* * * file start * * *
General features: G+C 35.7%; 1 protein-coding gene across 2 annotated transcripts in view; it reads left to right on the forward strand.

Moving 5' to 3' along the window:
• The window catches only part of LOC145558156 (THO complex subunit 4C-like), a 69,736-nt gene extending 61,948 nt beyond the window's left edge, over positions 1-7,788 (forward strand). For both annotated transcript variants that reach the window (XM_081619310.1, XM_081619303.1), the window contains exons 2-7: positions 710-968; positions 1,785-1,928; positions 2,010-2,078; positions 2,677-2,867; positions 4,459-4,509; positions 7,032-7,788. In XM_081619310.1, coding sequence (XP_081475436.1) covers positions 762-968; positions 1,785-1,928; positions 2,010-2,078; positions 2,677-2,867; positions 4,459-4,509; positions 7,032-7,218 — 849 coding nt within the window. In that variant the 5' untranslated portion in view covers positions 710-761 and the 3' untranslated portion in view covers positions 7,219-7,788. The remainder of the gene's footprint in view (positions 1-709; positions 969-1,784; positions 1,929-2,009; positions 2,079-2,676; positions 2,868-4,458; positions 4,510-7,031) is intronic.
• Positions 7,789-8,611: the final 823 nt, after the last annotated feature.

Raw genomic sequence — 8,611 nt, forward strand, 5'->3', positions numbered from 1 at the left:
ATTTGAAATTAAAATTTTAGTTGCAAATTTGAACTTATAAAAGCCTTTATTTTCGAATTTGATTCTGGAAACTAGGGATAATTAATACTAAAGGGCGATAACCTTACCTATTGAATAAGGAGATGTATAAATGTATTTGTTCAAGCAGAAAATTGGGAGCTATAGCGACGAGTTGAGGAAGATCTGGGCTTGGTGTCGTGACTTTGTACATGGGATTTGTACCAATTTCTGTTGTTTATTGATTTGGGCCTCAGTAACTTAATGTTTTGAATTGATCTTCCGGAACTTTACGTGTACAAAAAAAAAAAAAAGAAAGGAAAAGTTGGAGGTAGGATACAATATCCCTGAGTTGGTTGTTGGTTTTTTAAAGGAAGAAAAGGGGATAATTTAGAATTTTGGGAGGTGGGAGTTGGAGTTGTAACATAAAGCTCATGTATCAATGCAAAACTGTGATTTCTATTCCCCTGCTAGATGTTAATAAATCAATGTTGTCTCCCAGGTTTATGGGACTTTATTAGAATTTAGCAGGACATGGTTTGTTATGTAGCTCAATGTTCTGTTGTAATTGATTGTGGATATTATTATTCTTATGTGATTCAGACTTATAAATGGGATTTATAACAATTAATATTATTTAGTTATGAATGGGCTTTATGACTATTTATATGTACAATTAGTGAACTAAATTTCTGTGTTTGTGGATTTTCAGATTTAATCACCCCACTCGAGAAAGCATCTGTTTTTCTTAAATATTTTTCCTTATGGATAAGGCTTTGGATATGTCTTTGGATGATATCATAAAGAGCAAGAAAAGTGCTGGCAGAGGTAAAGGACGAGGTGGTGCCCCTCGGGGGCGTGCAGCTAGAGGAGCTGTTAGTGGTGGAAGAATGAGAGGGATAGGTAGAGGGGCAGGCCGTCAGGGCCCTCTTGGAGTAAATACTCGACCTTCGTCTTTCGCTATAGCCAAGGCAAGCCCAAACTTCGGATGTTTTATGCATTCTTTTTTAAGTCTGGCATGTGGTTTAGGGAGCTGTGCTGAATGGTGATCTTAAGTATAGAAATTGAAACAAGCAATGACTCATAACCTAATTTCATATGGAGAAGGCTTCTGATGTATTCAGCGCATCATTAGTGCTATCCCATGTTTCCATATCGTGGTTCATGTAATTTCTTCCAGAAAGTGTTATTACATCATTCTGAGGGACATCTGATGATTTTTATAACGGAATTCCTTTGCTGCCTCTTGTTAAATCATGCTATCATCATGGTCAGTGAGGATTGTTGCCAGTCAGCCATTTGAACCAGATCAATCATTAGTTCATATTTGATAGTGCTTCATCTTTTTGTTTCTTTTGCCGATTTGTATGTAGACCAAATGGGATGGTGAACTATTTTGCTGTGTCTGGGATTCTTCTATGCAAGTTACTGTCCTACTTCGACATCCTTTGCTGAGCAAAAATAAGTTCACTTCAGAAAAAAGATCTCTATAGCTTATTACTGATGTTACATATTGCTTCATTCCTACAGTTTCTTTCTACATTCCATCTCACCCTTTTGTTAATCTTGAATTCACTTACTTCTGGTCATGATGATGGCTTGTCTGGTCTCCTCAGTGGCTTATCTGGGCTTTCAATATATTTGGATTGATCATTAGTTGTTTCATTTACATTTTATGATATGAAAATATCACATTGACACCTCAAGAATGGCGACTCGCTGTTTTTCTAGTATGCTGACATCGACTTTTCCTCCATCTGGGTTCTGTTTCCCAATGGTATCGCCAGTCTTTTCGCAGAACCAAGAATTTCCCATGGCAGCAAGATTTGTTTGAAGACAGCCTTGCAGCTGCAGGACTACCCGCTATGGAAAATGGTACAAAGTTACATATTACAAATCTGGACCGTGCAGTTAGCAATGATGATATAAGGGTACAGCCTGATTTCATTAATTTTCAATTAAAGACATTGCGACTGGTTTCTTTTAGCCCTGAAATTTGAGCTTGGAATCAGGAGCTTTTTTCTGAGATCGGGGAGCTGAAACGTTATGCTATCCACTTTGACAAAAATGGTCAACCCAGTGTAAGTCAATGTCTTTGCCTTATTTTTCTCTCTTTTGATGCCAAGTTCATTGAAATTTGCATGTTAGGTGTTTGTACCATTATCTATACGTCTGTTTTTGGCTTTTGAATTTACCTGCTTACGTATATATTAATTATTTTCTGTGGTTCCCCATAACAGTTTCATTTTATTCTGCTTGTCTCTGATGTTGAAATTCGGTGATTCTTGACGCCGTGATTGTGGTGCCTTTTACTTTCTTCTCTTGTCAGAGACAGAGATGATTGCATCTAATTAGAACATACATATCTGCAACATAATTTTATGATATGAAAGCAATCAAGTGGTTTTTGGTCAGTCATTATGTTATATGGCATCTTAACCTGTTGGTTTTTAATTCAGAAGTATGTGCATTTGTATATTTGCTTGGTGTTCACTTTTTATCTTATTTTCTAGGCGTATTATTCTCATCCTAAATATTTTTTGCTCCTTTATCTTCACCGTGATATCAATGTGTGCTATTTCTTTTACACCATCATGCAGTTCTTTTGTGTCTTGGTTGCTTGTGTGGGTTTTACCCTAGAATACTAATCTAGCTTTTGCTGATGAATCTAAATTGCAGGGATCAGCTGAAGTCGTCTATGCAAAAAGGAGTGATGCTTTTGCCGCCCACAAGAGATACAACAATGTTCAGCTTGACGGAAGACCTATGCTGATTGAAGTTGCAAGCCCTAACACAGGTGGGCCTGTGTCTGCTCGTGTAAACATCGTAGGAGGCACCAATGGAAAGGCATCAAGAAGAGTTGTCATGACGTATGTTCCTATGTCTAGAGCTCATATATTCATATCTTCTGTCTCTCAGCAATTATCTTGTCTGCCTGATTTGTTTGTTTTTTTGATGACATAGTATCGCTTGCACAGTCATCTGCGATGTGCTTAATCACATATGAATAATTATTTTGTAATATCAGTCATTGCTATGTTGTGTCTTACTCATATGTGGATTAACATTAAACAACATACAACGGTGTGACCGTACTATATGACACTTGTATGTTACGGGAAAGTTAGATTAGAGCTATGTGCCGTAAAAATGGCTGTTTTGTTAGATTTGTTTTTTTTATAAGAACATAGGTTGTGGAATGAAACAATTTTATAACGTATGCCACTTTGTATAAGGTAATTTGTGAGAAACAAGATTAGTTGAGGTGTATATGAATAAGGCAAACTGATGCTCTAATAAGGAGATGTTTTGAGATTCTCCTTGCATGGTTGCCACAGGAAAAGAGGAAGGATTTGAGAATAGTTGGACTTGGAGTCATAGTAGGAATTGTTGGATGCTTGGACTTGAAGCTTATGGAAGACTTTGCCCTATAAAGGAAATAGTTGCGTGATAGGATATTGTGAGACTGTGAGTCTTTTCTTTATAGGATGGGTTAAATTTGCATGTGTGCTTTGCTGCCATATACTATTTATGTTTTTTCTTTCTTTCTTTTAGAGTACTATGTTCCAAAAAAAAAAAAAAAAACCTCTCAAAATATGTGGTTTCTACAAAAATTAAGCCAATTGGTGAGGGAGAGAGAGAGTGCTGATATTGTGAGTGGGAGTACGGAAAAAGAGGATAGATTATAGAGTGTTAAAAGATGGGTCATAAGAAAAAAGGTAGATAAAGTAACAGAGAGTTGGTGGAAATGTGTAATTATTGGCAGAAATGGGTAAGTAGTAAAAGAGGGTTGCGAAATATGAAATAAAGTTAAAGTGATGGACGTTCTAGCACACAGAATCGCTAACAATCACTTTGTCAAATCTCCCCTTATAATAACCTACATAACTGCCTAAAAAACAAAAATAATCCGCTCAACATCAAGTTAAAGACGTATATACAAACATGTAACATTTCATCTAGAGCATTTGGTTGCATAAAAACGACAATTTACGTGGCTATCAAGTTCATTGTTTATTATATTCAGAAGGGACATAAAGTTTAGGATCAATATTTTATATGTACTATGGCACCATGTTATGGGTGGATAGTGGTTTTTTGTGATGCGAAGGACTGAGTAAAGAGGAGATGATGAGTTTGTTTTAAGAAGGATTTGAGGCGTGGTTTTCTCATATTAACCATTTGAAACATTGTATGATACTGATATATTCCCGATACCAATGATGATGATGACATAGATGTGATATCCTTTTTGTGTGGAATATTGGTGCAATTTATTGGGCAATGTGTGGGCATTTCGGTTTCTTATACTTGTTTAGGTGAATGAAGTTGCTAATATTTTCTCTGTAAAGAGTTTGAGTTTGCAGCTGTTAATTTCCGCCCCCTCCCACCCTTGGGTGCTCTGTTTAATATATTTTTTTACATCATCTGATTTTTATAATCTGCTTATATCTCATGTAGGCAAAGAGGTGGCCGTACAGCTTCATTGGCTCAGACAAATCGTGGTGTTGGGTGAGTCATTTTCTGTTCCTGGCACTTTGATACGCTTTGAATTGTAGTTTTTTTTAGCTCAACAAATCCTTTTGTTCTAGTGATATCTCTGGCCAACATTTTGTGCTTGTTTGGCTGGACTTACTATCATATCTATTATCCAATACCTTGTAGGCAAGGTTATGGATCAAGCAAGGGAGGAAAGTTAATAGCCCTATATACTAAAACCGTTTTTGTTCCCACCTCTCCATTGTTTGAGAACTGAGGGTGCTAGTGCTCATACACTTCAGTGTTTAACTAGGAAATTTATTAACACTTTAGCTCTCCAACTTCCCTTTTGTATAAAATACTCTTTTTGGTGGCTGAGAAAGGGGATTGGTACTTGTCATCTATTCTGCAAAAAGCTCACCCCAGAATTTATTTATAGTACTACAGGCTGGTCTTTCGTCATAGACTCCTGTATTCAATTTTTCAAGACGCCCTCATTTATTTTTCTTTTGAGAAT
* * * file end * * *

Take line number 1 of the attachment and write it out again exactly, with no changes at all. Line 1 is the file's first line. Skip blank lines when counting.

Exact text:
General features: G+C 35.7%; 1 protein-coding gene across 2 annotated transcripts in view; it reads left to right on the forward strand.